Bella & Beau 2019: Egg-citing Time Now Becomes A Wait

Osprey nest location:  Cambridge, Maryland, Chesapeake Bay Region, USA

May 6, 2019

It’s been two weeks since my last update, and as announced then, Bella is indeed incubating at least one egg that was laid on April 20th.

In fact, Bella should have continued to lay up to another 1-3 eggs, ending no later than the April 25-29th time period.  Osprey usually lay a clutch of 2-4 eggs, each 1-3 days apart from another.

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Bella incubating her egg(s)

 

Bella’s eggs will hatch in the same sequence as they were laid, in 36-42 days.  That puts a first-egg hatching around May 25th to June 1st.

 

 

Last year Bella laid her first egg April 17th, and we know laid at least three eggs that delivered three live hatchlings (one hatchling perished little over a week after birth).

Osprey eggs are about the size of a large chicken or duck egg.
Width:  1.6-2.0” (5.5-6.8 cm)
Length:  2.2-2.7” (4.2-5 cm)
They are cream to pinkish cinnamon, with reddish-brown markings.

osprey eggs

Osprey Eggs
Photo by Alicia Pimental/Chesapeake Bay Program website

 

While Bella was busy with egg-laying, Beau stopped nest building and primarily stayed perched on the nest platform or one of several nearby to watch and guard Bella, leaving only to chase any intruders or fetch and return with a fish for her while assisting any breaks Bella needed.

 

Some of Beau’s favorite perches, all easily oversee Bella and the nest

 

When Beau brings Bella a fish, she still aggressively grabs it and flies to a telephone pole across the creek that she always favors.  She can also keep watch over the nest from there while Beau rests.

 

Bella takes the fish Beau just delivered

 

 

Bella transfers the fish from her beak to her talons while in flight

 

 

Bella eating her fish on her ‘telephone pole’

 

When Bella takes her meal breaks, Beau usually watches her fly to her perch, looks at the eggs, maybe even push them around a little, then nestles over them tight.  He sometimes takes a nap .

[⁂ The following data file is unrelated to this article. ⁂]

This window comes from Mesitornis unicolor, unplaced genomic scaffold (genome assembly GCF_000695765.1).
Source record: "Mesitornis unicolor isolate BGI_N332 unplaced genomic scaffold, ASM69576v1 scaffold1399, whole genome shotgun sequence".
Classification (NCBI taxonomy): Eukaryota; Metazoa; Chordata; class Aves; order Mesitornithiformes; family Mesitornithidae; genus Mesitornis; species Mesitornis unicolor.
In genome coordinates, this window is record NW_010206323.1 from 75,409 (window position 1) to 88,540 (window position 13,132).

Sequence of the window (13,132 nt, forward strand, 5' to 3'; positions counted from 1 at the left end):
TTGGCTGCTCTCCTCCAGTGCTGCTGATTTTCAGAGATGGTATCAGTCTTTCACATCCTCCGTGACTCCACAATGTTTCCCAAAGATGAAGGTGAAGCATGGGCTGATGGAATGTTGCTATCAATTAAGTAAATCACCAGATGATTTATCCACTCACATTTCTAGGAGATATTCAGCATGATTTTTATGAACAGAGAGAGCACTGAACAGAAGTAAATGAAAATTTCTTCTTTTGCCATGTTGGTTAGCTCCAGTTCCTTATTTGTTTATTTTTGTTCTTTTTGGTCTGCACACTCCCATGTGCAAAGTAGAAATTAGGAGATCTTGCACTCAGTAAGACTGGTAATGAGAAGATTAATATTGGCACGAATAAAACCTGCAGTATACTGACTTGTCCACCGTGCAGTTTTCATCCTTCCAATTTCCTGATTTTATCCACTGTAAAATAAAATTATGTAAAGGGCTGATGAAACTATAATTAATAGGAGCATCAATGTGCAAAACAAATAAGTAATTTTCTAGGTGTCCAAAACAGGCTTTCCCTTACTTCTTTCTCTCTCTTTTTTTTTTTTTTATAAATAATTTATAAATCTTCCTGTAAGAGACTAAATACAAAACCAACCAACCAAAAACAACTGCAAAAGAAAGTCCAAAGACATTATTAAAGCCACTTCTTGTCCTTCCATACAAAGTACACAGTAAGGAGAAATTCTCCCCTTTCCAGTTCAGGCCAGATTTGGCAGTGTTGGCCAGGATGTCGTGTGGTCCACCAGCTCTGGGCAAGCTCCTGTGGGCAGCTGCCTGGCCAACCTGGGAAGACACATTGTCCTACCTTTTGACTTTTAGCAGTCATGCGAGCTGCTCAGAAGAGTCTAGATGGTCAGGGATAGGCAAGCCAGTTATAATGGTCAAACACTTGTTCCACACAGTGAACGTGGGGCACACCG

“Daddy Duty”

 

After consuming her meal, sometimes Bella may fly down and skim the creek to clean her lower body and talons.

 

 

“Bath Time”

 

Bella will then circle over the nest for a minute or two to stretch her body and wings.  I can only imagine how good it must feel!

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Bella circling nest after eating a meal

 

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Bella from behind, circling the nest

 

Never away long, Bella usually returns to the nest & perches to preen and dry while Beau continues incubating and napping.

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Bella on guard/preening/drying while Beau continues napping

 

Soon enough, Bella lets Beau know she’s ready to return to egg-duty, forcing him out if necessary.  Sometimes Beau doesn’t want to get up, I’m guessing because he enjoys the nap time!

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Bella making a stern move to force a now-awakened Beau up and out of the nest

 

Beau has also restarted his task of adding to the nest.  Unfortunately, the past few weeks of storms and strong, sometimes gale-force winds have been winning at destroying the nest over Beau’s attempt trying to enlarge it.